ATLANTA - A group took to the streets of downtown Atlanta Friday evening, demanding change and accountability.
The group marched from Atlanta Police headquarters to the state capitol.
Many expressed their frustration over a Kentucky grand jury’s decision to not directly charge any of the officers for Breonna Taylor's death back in March.
“Instead of seething at home, we’re just trying to get out and be heard. They have to know we can’t take this sitting down,” said Brianna Fairley, a participant.
The group also demanded an end to no-knock warrants.
Louisville Police Officers had a no-knock warrant during a raid on Breonna Taylor’s apartment back in March.
Though according to a witness, officers did knock on Taylor’s door and announce themselves.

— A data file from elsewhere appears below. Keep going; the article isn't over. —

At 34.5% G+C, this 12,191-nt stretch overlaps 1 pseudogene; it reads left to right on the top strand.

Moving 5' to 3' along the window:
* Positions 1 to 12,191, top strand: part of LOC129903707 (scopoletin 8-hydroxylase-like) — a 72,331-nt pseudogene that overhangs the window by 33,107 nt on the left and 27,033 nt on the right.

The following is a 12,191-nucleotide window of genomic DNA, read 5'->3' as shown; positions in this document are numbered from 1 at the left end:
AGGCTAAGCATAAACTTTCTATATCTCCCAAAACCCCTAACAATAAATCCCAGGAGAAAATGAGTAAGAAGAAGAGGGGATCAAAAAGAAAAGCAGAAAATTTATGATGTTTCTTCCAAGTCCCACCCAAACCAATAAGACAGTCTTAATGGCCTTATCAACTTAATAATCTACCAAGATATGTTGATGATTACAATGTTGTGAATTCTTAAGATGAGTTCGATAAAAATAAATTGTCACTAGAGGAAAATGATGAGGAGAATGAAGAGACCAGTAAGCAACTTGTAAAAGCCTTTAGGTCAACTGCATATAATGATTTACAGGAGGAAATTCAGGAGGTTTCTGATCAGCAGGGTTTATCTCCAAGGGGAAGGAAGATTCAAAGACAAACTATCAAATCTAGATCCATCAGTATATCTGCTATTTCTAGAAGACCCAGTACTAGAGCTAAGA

Attorney Bret Williams says law enforcement needs to knock and announce when they seek to enter a home or other establishment with a warrant, required by the fourth amendment.
The no-knock warrant is an exception to that.
“There are exceptions, like if there is the threat of physical violence where the officers believe that the evidence might be destroyed. If Officers could be injured or physically assaulted,” Williams said.
Brett Williams points out, this is an exception, not the rule when it comes to search warrants. A judge signs off on this if there is a specific need for it.
Some Georgia lawmakers say however there isn’t a need.
“It seems that this is not a tool in their toolbox that’s working for the public,” said state representative Able Mabel Thomas.
She co-sponsored a bill that would put an end to this, citing the death of Taylor and the case of 92-year-old Kathryn Johnson who was killed after police fired into her Atlanta home back in 2006.
“The no-knock warrant has not served its purpose because what’s happening is either there is not enough work done on the front end when the officers appeal to a judge to get it or it’s a thing where it’s being abused once you get to that location,” Mabel said.
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